An introduction to table types

As of SQL Server 2008, you can create user-defined datatypes as tables, which comes in pretty handy when you want to pass an entire table as an argument to a stored procedure or a function. And as a bonus, you get get really pretty, highly readable code!

As you know, you can define temp tables in variables. And just like with other datatypes, you can use the table datatype as a template to define your own table type, a user-defined datatype that is actually a table. Here’s how:

    word    varchar(50) NOT NULL,

Note that table types, like all user-defined types come with a schema assignment.

From here on, you can use dbo.wordList as if it were any user-defined datatype.

Performance aspects

A table type variable is equivalent to a table variable. Remember that this means it isn’t optimized for large loads, and you should only use table variables with very little data in them (a commonly agreed guideline is 100 rows or less).

Example: A function that joins a table of values

Here’s a function that merges a list (a table) of words into a single string. Note that in order to be able to use a table type as an argument to the function, we have to include the READONLY keyword, so the function code cannot make changes to the contents of the @wordList variable.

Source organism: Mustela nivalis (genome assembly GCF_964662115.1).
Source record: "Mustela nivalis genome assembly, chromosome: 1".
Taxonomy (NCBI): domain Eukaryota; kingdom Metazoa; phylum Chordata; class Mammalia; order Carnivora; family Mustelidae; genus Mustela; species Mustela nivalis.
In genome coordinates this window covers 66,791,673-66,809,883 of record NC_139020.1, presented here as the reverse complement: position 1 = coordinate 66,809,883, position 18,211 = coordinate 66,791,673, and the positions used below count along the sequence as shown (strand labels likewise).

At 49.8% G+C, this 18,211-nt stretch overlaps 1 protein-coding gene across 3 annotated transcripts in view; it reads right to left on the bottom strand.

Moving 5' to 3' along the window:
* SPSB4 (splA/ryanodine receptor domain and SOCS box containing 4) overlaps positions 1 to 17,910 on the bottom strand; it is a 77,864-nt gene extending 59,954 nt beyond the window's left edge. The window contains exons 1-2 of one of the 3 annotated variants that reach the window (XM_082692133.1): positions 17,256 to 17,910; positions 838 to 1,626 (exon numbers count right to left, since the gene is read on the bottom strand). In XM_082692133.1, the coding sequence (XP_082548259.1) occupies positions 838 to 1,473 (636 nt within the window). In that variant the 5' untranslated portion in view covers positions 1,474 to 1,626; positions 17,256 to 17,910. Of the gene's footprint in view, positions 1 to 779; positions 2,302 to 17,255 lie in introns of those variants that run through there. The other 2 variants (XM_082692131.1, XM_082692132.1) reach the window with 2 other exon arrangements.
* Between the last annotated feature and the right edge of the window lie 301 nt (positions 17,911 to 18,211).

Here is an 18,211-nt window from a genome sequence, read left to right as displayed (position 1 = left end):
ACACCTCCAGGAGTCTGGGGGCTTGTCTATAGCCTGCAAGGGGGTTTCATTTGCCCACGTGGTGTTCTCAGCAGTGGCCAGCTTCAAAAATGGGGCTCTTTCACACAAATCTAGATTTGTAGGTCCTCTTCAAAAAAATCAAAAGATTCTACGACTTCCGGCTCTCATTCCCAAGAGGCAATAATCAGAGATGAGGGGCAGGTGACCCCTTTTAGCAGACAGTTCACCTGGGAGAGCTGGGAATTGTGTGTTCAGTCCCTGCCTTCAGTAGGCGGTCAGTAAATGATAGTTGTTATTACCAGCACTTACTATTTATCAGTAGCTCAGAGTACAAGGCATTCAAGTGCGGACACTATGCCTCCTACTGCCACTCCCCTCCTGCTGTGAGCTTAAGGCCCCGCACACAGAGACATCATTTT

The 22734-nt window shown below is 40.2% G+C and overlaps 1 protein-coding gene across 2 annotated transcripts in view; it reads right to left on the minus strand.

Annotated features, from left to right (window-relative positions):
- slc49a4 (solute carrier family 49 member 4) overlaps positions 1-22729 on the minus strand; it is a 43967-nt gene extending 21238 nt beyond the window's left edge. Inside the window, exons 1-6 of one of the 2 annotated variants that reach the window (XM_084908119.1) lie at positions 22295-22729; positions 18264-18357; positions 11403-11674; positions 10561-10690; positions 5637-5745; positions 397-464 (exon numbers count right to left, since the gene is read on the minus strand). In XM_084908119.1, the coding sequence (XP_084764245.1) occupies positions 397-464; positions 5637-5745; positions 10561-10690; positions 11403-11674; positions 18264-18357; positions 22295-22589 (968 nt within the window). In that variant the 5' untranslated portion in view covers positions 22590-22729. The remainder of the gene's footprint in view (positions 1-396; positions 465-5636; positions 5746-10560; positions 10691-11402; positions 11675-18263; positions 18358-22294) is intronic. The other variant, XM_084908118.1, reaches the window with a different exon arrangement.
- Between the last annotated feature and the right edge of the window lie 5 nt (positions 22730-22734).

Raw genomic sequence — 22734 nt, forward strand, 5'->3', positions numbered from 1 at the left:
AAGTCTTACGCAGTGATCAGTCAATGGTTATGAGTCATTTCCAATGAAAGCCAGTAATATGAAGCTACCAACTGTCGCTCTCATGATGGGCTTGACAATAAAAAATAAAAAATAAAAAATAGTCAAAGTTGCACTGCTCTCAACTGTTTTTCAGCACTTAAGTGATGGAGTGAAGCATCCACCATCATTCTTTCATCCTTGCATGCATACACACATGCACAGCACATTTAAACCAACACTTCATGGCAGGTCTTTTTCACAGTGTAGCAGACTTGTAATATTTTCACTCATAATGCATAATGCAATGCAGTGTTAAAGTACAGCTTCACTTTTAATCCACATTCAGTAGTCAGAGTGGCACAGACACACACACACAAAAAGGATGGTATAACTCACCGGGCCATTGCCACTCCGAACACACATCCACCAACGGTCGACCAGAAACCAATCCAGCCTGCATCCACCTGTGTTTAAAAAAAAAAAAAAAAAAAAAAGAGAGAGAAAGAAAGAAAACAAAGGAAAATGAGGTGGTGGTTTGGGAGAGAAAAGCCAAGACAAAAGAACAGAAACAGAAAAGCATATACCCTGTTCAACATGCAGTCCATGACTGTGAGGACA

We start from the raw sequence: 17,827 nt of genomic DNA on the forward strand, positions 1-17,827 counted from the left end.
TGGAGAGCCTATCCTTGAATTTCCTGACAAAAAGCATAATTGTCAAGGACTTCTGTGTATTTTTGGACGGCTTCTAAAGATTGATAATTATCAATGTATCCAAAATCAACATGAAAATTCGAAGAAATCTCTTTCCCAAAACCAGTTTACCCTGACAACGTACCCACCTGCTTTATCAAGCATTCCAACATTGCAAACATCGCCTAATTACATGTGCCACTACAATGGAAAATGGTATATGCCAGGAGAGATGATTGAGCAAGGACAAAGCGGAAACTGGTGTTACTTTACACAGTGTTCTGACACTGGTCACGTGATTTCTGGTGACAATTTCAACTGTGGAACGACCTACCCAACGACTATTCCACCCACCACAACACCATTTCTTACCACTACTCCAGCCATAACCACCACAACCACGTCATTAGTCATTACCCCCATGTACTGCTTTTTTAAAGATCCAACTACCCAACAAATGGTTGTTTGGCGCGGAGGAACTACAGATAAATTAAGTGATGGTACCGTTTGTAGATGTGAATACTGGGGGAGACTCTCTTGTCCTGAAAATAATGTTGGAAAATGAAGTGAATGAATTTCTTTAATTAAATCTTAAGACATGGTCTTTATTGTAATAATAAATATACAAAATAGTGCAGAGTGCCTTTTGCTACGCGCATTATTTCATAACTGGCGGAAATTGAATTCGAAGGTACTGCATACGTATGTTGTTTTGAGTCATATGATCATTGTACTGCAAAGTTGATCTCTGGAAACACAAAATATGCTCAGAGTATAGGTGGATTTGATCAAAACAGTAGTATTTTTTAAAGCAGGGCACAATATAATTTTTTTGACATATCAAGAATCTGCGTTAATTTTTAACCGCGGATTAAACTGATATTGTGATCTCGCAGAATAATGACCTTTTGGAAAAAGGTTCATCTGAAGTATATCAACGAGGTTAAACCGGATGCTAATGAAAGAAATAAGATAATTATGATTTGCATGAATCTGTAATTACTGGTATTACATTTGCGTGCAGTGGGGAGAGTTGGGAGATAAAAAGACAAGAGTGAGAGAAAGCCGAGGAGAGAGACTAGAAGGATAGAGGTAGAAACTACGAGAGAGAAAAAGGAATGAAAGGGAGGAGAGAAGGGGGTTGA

CREATE FUNCTION dbo.fnJoinWordList(
    @wordList     dbo.wordList READONLY,
    @separator    varchar(10)=', ')
RETURNS varchar(max)

    --- The output string that will contain the joined values:
    DECLARE @joined varchar(max);

    --- A recursive common table expression that will pick one
    --- value at a time from the @wordList table and join them
    --- together in @joined:
    WITH rcte (n, joined)
    AS (
        --- Anchor: n=0, joined=NULL
        SELECT 0 AS n, CAST(NULL AS varchar(max)) AS joined
        UNION ALL
        --- The recursion:
        SELECT rcte.n+1 AS n,
            CAST(ISNULL(rcte.joined+@separator, '')+
                work.word AS varchar(max)) AS joined
        FROM rcte
        CROSS APPLY (
            --- With ROW_NUMBER(), we're assigning a
            --- unique number for each row in @wordList
            SELECT ROW_NUMBER() OVER (ORDER BY word) AS n, word
            FROM @wordList
            ) AS work
        WHERE rcte.n+1=work.n)

    --- The output:
    SELECT TOP 1 @joined=joined FROM rcte ORDER BY n DESC

    RETURN @joined;

And here’s how to call the function using a table type variable:

DECLARE @list dbo.wordList;
INSERT INTO @list VALUES ('a'), ('b'), ('c');
SELECT dbo.fnJoinWordList(@list, ', ');

One thought on “An introduction to table types

  1. Pingback: How to build a histogram in T-SQL « Sunday morning T-SQL

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